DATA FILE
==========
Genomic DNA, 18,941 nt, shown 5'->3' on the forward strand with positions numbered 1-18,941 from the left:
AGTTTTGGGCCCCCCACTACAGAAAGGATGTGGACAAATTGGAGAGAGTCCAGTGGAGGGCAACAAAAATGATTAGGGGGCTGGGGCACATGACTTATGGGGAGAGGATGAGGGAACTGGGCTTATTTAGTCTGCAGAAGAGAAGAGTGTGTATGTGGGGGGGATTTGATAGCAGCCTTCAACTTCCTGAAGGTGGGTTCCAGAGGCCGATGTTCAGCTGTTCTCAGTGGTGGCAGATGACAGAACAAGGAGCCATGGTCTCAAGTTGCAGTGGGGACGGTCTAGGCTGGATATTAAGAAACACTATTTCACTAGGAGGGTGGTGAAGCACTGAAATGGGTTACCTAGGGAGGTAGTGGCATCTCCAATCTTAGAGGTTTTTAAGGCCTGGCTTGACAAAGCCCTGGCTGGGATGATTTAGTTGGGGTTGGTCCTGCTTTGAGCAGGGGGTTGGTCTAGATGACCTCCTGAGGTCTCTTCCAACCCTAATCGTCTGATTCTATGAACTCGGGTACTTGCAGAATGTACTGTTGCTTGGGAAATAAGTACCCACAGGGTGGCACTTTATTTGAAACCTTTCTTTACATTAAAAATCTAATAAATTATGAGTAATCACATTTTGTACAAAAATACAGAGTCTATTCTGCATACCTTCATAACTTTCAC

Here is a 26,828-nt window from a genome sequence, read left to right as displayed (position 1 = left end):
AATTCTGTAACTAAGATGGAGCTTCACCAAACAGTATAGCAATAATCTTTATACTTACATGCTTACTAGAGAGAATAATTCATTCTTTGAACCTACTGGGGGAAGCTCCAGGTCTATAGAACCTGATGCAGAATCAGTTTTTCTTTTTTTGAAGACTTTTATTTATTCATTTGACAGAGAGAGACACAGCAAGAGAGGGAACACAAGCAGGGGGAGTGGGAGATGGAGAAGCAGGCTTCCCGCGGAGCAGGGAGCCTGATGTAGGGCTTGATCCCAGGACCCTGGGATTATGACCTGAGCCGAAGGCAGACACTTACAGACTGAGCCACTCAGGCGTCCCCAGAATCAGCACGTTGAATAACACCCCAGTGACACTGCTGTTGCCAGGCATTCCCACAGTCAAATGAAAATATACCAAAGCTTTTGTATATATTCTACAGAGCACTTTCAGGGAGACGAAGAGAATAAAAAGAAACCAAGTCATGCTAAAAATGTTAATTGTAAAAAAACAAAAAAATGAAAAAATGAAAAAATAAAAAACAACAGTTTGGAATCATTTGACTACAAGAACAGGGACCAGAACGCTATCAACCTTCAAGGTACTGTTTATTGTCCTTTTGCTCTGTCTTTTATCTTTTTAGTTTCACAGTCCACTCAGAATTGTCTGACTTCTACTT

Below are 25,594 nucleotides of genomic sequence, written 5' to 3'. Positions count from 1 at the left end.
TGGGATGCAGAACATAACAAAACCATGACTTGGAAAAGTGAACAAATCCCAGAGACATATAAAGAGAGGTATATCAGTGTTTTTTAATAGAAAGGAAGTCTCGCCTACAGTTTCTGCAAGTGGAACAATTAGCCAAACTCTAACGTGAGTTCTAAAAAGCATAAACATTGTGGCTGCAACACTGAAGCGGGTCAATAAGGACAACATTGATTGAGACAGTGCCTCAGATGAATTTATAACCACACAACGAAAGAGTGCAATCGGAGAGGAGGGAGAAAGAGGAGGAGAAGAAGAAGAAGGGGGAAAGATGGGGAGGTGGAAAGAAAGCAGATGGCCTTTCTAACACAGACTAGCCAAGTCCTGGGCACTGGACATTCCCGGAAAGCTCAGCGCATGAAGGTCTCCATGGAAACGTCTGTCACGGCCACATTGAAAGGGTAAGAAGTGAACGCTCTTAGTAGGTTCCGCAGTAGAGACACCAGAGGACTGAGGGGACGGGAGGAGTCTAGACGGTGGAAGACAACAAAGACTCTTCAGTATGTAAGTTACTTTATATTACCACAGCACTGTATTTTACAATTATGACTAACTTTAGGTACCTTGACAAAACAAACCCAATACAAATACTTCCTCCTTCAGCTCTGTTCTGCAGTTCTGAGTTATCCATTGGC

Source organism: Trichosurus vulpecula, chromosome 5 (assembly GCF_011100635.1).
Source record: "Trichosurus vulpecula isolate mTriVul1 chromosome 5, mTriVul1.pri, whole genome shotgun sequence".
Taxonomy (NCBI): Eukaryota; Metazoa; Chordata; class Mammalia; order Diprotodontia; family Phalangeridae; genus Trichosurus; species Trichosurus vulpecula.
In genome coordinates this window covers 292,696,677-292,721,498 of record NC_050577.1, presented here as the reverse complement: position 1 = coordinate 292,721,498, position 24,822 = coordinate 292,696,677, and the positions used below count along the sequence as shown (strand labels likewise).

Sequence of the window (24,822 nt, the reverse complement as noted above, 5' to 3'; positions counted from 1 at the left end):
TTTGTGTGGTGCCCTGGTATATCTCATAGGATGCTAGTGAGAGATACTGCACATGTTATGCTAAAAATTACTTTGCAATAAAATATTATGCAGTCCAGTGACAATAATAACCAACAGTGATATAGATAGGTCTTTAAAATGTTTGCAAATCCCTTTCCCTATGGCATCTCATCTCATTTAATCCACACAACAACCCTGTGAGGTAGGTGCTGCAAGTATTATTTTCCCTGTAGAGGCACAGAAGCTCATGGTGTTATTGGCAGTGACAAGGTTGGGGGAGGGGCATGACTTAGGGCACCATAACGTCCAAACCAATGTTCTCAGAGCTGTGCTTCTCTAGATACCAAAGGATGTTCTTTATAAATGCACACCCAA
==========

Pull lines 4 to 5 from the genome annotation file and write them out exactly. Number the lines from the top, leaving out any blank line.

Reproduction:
AATTCTGTAACTAAGATGGAGCTTCACCAAACAGTATAGCAATAATCTTTATACTTACATGCTTACTAGAGAGAATAATTCATTCTTTGAACCTACTGGGGGAAGCTCCAGGTCTATAGAACCTGATGCAGAATCAGTTTTTCTTTTTTTGAAGACTTTTATTTATTCATTTGACAGAGAGAGACACAGCAAGAGAGGGAACACAAGCAGGGGGAGTGGGAGATGGAGAAGCAGGCTTCCCGCGGAGCAGGGAGCCTGATGTAGGGCTTGATCCCAGGACCCTGGGATTATGACCTGAGCCGAAGGCAGACACTTACAGACTGAGCCACTCAGGCGTCCCCAGAATCAGCACGTTGAATAACACCCCAGTGACACTGCTGTTGCCAGGCATTCCCACAGTCAAATGAAAATATACCAAAGCTTTTGTATATATTCTACAGAGCACTTTCAGGGAGACGAAGAGAATAAAAAGAAACCAAGTCATGCTAAAAATGTTAATTGTAAAAAAACAAAAAAATGAAAAAATGAAAAAATAAAAAACAACAGTTTGGAATCATTTGACTACAAGAACAGGGACCAGAACGCTATCAACCTTCAAGGTACTGTTTATTGTCCTTTTGCTCTGTCTTTTATCTTTTTAGTTTCACAGTCCACTCAGAATTGTCTGACTTCTACTT

Below are 25,594 nucleotides of genomic sequence, written 5' to 3'. Positions count from 1 at the left end.